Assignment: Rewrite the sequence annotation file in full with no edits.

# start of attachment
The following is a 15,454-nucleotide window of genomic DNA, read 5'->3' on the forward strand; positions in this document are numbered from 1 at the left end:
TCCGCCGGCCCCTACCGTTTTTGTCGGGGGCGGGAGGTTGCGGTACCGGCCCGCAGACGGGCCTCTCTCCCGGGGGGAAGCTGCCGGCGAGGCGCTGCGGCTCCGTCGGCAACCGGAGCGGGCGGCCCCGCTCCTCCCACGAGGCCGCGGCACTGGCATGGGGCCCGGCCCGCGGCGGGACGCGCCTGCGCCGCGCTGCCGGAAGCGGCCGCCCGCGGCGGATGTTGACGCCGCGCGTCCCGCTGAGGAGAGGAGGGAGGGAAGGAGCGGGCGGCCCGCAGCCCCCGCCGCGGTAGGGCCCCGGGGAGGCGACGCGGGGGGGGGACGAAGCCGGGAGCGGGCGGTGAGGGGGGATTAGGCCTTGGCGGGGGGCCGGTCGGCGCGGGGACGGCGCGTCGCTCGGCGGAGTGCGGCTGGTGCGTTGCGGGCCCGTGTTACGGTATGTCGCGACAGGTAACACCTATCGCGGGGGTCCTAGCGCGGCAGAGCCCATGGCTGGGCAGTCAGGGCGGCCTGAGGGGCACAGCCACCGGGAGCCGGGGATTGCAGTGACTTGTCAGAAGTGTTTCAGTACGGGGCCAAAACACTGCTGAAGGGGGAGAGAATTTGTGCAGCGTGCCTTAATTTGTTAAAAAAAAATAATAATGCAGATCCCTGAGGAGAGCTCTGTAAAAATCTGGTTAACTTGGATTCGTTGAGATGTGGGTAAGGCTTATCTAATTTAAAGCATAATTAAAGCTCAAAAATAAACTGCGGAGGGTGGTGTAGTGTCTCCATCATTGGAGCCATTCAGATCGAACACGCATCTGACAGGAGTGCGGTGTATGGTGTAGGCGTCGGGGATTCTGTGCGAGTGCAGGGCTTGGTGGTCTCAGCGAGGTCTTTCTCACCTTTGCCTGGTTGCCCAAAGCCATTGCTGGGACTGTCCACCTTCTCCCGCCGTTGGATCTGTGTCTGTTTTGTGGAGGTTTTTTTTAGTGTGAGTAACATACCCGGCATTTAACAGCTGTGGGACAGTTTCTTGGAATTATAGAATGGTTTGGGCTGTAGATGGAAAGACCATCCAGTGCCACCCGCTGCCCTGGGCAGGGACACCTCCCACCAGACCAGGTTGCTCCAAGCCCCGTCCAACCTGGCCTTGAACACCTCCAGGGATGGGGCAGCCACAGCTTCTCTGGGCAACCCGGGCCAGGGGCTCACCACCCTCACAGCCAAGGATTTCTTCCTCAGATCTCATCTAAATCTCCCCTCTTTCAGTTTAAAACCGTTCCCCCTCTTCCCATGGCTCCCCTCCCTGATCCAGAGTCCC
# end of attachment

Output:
The following is a 15,454-nucleotide window of genomic DNA, read 5'->3' on the forward strand; positions in this document are numbered from 1 at the left end:
TCCGCCGGCCCCTACCGTTTTTGTCGGGGGCGGGAGGTTGCGGTACCGGCCCGCAGACGGGCCTCTCTCCCGGGGGGAAGCTGCCGGCGAGGCGCTGCGGCTCCGTCGGCAACCGGAGCGGGCGGCCCCGCTCCTCCCACGAGGCCGCGGCACTGGCATGGGGCCCGGCCCGCGGCGGGACGCGCCTGCGCCGCGCTGCCGGAAGCGGCCGCCCGCGGCGGATGTTGACGCCGCGCGTCCCGCTGAGGAGAGGAGGGAGGGAAGGAGCGGGCGGCCCGCAGCCCCCGCCGCGGTAGGGCCCCGGGGAGGCGACGCGGGGGGGGGACGAAGCCGGGAGCGGGCGGTGAGGGGGGATTAGGCCTTGGCGGGGGGCCGGTCGGCGCGGGGACGGCGCGTCGCTCGGCGGAGTGCGGCTGGTGCGTTGCGGGCCCGTGTTACGGTATGTCGCGACAGGTAACACCTATCGCGGGGGTCCTAGCGCGGCAGAGCCCATGGCTGGGCAGTCAGGGCGGCCTGAGGGGCACAGCCACCGGGAGCCGGGGATTGCAGTGACTTGTCAGAAGTGTTTCAGTACGGGGCCAAAACACTGCTGAAGGGGGAGAGAATTTGTGCAGCGTGCCTTAATTTGTTAAAAAAAAATAATAATGCAGATCCCTGAGGAGAGCTCTGTAAAAATCTGGTTAACTTGGATTCGTTGAGATGTGGGTAAGGCTTATCTAATTTAAAGCATAATTAAAGCTCAAAAATAAACTGCGGAGGGTGGTGTAGTGTCTCCATCATTGGAGCCATTCAGATCGAACACGCATCTGACAGGAGTGCGGTGTATGGTGTAGGCGTCGGGGATTCTGTGCGAGTGCAGGGCTTGGTGGTCTCAGCGAGGTCTTTCTCACCTTTGCCTGGTTGCCCAAAGCCATTGCTGGGACTGTCCACCTTCTCCCGCCGTTGGATCTGTGTCTGTTTTGTGGAGGTTTTTTTTAGTGTGAGTAACATACCCGGCATTTAACAGCTGTGGGACAGTTTCTTGGAATTATAGAATGGTTTGGGCTGTAGATGGAAAGACCATCCAGTGCCACCCGCTGCCCTGGGCAGGGACACCTCCCACCAGACCAGGTTGCTCCAAGCCCCGTCCAACCTGGCCTTGAACACCTCCAGGGATGGGGCAGCCACAGCTTCTCTGGGCAACCCGGGCCAGGGGCTCACCACCCTCACAGCCAAGGATTTCTTCCTCAGATCTCATCTAAATCTCCCCTCTTTCAGTTTAAAACCGTTCCCCCTCTTCCCATGGCTCCCCTCCCTGATCCAGAGTCCC